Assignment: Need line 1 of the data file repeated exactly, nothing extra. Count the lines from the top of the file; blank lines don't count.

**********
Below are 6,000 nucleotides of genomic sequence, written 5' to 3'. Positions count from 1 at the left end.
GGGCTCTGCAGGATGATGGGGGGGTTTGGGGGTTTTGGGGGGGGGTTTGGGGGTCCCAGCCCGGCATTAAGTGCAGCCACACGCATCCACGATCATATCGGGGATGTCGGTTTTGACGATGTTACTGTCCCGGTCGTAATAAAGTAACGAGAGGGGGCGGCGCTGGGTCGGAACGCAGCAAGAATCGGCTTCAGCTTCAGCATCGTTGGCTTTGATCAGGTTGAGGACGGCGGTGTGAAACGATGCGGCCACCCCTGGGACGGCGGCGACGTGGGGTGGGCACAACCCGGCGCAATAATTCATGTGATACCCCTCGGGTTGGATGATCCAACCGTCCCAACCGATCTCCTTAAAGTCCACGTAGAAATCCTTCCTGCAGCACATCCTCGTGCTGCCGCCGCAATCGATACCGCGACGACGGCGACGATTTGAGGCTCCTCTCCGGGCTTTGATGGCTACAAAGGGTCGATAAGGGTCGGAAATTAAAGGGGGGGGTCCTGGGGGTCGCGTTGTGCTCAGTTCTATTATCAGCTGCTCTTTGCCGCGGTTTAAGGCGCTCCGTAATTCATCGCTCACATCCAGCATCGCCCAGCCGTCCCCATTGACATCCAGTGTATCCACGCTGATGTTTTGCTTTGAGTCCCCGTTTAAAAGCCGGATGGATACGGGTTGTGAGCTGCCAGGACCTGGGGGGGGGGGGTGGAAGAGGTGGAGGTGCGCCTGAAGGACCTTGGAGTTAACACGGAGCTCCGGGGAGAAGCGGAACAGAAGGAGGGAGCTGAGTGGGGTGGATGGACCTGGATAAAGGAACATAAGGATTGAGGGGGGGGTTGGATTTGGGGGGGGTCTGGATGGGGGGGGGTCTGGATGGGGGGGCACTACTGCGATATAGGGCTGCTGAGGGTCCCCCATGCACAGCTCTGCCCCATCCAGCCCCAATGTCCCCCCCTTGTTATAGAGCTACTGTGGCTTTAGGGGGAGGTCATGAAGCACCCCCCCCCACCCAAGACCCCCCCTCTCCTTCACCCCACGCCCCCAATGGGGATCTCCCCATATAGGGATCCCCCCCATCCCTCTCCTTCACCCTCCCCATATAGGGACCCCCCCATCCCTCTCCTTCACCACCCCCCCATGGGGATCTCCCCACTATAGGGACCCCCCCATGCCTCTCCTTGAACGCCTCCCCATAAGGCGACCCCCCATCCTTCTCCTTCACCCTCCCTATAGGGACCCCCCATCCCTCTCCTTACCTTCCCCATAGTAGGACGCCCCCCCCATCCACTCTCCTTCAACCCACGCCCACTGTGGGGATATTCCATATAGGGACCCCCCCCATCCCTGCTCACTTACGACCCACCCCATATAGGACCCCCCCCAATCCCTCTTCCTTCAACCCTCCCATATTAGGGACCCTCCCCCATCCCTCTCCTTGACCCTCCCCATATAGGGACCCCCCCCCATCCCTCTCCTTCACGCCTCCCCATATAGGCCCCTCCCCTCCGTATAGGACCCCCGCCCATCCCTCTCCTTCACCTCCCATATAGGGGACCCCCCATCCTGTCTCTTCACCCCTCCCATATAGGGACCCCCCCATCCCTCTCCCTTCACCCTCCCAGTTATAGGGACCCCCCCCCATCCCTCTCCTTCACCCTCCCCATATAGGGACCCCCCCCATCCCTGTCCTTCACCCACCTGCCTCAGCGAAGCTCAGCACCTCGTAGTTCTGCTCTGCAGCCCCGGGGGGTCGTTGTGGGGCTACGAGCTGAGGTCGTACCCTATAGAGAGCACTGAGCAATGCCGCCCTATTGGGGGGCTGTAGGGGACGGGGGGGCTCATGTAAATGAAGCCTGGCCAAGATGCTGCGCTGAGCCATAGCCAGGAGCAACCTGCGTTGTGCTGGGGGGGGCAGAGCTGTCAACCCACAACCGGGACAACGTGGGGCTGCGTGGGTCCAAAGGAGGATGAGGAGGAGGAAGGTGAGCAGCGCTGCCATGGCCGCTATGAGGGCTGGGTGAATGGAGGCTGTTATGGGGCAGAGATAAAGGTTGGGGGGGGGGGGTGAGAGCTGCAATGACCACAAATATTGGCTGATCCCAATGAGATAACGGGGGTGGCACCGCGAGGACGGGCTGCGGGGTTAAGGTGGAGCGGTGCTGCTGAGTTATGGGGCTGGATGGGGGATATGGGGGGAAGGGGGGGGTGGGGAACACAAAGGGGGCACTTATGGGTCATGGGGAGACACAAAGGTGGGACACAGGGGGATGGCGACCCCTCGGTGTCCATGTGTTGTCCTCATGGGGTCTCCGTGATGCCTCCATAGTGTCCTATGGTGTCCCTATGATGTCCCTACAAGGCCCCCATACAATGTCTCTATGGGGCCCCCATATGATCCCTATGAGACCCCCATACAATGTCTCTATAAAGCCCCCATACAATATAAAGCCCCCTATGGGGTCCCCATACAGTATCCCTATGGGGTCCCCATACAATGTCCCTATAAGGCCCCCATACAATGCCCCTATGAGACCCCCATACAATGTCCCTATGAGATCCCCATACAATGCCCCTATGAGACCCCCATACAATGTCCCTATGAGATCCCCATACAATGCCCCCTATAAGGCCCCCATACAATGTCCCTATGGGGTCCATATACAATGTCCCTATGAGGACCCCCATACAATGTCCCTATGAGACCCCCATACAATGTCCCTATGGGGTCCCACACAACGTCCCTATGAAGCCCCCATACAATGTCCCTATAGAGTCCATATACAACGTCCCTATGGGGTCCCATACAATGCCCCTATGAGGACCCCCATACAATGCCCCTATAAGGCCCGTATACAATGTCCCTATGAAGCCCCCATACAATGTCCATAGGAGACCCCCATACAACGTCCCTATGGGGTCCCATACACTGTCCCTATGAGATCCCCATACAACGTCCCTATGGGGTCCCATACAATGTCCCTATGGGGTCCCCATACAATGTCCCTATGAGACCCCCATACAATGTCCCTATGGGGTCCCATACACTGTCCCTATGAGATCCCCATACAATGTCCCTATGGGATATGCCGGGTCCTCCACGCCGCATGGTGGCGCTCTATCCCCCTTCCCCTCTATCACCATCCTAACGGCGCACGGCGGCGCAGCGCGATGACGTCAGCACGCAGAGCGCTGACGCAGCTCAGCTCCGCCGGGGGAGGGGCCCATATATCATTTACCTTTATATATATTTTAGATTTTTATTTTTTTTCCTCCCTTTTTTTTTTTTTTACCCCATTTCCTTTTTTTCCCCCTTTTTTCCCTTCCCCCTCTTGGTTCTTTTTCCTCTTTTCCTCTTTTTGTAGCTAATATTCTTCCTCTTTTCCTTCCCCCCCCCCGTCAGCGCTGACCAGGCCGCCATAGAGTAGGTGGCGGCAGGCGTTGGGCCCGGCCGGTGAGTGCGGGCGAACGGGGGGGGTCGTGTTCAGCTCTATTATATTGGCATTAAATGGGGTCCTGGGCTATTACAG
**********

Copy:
Below are 6,000 nucleotides of genomic sequence, written 5' to 3'. Positions count from 1 at the left end.